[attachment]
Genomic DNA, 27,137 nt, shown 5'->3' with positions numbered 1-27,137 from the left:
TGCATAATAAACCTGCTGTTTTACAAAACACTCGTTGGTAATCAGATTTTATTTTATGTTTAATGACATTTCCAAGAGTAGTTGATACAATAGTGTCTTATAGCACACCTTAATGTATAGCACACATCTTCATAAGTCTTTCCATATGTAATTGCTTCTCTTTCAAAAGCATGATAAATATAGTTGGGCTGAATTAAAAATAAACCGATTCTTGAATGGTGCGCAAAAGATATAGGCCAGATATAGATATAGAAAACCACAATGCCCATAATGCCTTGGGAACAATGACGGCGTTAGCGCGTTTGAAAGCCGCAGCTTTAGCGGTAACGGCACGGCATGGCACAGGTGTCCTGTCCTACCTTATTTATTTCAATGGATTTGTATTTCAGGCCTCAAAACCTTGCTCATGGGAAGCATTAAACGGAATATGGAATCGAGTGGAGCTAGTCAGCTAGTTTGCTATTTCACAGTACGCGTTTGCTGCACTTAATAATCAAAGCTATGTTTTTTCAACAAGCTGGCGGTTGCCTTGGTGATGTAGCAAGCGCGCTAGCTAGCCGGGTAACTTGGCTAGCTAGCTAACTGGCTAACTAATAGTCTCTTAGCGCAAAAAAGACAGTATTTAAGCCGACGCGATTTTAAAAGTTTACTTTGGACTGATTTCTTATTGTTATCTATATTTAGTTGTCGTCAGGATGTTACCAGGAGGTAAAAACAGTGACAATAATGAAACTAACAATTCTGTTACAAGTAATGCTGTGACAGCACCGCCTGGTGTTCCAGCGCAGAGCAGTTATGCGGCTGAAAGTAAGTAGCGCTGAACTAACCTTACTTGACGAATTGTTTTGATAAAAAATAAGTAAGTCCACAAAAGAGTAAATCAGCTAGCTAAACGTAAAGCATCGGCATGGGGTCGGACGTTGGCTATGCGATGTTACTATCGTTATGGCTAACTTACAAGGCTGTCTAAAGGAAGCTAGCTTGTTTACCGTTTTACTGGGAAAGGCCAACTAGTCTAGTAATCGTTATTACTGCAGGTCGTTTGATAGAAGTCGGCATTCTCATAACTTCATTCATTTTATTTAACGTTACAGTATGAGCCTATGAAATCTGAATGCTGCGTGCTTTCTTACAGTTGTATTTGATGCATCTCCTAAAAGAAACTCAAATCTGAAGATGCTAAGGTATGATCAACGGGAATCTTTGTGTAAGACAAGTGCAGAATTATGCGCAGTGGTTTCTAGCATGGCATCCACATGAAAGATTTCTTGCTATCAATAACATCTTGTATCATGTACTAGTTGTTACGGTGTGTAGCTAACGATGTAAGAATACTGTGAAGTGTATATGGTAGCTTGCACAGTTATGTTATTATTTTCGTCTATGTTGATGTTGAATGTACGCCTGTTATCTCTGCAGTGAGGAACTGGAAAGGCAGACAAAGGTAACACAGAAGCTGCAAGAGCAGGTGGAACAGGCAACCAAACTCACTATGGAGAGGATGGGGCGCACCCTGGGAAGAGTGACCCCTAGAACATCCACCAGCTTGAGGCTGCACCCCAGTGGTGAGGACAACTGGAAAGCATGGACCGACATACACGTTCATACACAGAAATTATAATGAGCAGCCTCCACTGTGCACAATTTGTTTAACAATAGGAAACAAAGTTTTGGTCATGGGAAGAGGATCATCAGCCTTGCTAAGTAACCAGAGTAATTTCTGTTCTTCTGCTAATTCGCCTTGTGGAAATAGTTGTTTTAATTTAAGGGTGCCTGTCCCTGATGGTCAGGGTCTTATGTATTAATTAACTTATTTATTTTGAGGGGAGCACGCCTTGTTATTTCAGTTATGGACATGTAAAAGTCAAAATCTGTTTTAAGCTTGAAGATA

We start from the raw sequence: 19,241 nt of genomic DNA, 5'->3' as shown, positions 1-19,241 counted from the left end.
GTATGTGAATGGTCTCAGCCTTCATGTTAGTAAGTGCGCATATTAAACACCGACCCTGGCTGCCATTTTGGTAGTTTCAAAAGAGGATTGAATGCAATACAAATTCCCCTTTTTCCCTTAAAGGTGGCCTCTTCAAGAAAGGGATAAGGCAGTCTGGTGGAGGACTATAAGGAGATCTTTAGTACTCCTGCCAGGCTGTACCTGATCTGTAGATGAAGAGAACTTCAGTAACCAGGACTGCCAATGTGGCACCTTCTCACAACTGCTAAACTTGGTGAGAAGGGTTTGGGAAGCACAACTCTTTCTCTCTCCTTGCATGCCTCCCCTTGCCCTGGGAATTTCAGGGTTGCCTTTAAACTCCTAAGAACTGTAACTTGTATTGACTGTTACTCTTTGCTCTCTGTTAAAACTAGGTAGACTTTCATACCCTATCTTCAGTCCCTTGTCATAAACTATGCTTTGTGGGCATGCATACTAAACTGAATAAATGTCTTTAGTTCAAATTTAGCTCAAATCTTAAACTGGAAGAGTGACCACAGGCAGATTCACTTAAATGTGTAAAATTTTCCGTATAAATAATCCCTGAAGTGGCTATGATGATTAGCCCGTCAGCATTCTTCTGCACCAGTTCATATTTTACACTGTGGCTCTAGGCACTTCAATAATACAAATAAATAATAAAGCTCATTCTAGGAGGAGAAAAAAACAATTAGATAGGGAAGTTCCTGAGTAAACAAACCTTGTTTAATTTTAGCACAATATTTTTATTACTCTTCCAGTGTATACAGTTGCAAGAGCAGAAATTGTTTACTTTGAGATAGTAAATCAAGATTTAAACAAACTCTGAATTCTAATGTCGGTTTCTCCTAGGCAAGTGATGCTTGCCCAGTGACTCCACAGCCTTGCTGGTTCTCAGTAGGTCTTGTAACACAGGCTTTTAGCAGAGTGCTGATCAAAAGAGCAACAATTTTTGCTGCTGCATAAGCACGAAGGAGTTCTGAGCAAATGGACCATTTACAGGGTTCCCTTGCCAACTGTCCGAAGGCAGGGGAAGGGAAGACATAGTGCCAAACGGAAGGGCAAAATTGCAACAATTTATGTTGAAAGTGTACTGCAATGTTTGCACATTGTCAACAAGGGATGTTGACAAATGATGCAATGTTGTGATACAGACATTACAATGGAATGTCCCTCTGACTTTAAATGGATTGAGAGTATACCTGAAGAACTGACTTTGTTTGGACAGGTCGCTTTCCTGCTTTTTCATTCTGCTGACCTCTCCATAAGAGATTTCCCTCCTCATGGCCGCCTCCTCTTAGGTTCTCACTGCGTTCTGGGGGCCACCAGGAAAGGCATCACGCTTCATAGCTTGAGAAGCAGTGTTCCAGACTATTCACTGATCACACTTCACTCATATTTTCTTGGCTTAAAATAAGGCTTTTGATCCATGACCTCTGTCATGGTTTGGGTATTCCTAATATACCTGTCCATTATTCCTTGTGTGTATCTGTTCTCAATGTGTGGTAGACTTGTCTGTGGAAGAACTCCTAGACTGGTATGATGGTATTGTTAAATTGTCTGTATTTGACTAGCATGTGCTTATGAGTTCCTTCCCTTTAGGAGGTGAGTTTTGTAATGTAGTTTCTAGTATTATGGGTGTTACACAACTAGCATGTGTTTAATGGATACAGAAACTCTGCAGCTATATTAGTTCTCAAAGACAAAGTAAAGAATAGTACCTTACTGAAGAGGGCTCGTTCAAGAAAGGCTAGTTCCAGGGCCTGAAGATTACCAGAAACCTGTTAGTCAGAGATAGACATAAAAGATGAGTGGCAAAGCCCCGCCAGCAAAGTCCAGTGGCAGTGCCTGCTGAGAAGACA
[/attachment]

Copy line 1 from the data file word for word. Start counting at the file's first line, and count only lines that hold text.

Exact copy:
Genomic DNA, 27,137 nt, shown 5'->3' with positions numbered 1-27,137 from the left: